Secure Cisco IOS BGP Template

Version 6.6 28 FEB 2012

Introduction

BGP is the routing protocol that drives the Internet. Proper configuration of BGP is critical, as mistakes in BGP can result in disaster for both local and remote networks. Further, without a few additional steps to increase the security and defense of BGP, it is possible for miscreants to cause havoc with the BGP and, by extension, routing tables.

This document includes a template configuration for BGP. As with all such templates, this one must be modified to fit the specific requirements of the local network(s). It is not wise to simply cut and paste without a thorough understanding of each command. Comments are included with each command. A more thorough understanding of BGP can be obtained from:

  • Internet Routing Architectures, by Bassam Halabi, published by Cisco Press.
  • BGP4, by John W. Stewart III, published by Addison-Wesley.

As an aside, debugging BGP issues can be difficult without an external view. To see how the rest of the Internet views your prefix announcements, use the route servers. Simply telnet to one of these route servers and issue commands such as sh ip bgp NETBLOCK or sh ip route NETBLOCK. Here is a partial list:

  • route-views.oregon-ix.net
  • route-server.cerf.net
  • route-server.ip.att.net
  • route-server.east.allstream.com
  • route-server.west.allstream.com
  • route-server.central.allstream.com
  • route-server.cbbtier3.att.net
  • route-server.gblx.net
  • route-server.opentransit.net
  • route-server.gt.ca
  • public-route-server.is.co.za (South African routes only)
  • route-server.belwue.de
  • route-views.on.bb.telus.com
  • route-views.ab.bb.telus.com
  • route-server.ip.tiscali.net
  • route-server.he.net

This great collection of route servers, plus a few more, can be found by querying the following range of DNS RRs:

  • routeserver[1-16].sentex.ca

For example:

dig +short routeserver1.sentex.ca
route-views.oregon-ix.net. 198.32.162.100
         - or -         
dig +short routeserver7.sentex.ca  
route-server.gt.ca.         216.18.63.214

Thanks to Mike Tancsa for making this available!

Thomas Kernen maintains an excellent page of route-servers and more at traceroute.org. Thanks, Thomas! :)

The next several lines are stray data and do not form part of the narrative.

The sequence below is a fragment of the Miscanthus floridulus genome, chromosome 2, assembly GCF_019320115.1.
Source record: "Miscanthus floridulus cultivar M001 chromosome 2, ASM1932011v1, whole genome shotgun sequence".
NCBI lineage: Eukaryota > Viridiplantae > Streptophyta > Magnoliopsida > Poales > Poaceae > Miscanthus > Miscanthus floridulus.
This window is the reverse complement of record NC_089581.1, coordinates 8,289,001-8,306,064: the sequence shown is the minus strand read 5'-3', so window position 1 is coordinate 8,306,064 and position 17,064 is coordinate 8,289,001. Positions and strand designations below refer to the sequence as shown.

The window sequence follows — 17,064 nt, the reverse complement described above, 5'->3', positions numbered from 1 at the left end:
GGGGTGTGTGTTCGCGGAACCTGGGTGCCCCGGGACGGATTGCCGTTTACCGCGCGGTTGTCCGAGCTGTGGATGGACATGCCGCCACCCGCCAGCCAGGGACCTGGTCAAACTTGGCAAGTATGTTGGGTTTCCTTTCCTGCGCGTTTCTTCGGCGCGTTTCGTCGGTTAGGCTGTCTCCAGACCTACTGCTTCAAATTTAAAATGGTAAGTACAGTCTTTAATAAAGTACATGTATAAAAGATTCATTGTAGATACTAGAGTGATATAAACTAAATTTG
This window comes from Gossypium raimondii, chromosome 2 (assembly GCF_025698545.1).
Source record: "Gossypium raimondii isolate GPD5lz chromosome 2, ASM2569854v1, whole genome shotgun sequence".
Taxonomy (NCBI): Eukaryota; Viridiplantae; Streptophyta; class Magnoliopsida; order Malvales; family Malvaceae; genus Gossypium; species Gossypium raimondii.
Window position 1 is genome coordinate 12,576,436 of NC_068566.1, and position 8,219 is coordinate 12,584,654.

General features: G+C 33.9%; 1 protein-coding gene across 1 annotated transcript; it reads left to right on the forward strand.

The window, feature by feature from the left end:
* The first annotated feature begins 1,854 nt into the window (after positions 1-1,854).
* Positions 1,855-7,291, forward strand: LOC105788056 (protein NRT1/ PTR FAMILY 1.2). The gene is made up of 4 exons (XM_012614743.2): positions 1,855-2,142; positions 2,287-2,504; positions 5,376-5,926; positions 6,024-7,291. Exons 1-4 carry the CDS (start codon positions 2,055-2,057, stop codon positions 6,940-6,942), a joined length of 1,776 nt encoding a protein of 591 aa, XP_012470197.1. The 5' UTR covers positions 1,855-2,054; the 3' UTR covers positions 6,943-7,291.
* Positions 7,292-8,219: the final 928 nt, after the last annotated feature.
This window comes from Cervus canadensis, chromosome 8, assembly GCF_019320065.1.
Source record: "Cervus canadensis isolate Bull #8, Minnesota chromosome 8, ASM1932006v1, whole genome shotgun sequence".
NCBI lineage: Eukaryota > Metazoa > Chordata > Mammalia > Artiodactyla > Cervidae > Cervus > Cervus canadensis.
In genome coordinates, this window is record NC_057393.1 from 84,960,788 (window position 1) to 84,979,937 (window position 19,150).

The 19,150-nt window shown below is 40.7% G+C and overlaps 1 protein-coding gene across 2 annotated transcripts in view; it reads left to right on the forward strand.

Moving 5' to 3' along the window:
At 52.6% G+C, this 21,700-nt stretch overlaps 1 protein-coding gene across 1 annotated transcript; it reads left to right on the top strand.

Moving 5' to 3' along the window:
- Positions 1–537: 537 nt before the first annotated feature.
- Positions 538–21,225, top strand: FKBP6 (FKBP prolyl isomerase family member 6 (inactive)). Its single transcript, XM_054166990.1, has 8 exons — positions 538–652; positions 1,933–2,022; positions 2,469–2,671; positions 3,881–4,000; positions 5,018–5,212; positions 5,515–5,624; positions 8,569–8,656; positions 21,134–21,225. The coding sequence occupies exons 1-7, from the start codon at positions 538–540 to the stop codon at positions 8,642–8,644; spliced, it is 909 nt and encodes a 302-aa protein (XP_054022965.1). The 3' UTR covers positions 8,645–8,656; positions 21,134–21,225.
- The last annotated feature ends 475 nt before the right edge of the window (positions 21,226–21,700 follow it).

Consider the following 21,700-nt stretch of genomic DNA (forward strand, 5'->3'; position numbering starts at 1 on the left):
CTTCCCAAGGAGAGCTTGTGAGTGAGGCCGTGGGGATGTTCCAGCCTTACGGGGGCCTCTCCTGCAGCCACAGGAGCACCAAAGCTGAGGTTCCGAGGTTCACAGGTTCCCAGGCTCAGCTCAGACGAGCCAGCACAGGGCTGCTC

It may also be helpful to receive the bgp-stats report, either daily or weekly. This will help you to size your maximum-prefix statements, as well as maintaining accurate bogon filters. You may subscribe to the bgp-stats report by sending a note to bgp-stats-request@lists.apnic.net with the message text of "subscribe".

We no longer list bogon blocks statically in the template, instead we suggest taking advantage of our Bogon Route Server Project, part of the Bogon Reference. This way your filters will always be current! You can read more about this at the RIPE NCC De-Bogonising New Addresses page.

Credits

Our thanks to the following folks for providing input and suggestions!

  • Roy Arends
  • Larry Bishop
  • Oded Comay
  • Piotr Kucharski
  • Aristidis Lamprianidis
  • Ahmed Maged
  • Hank Nussbacher
  • Joel Obstfeld
  • James A. T. Rice
  • Joshua Sahala
  • Phillip Smith
  • Mike Tancsa
  • David Wolsefer
  • As always, the FIRST community.

IOS Assumptions

  • IOS 12.0.X or higher.
  • Understanding of BGP and the Cisco IOS.
  • This template is used by a non-transit network.
  • The local ASN is 64496, the remote ASNs are 64500 and 64511.
  • The local netblock is 192.0.2.0/24.
  • The router has already been secured. For details on a secure IOS configuration template, please consult my Secure IOS Template.
  • This template was crafted for a network that would be dual-homed and BGP peered to two Tier One ISPs.
  • The IP address of the router used in this template is 172.17.70.1.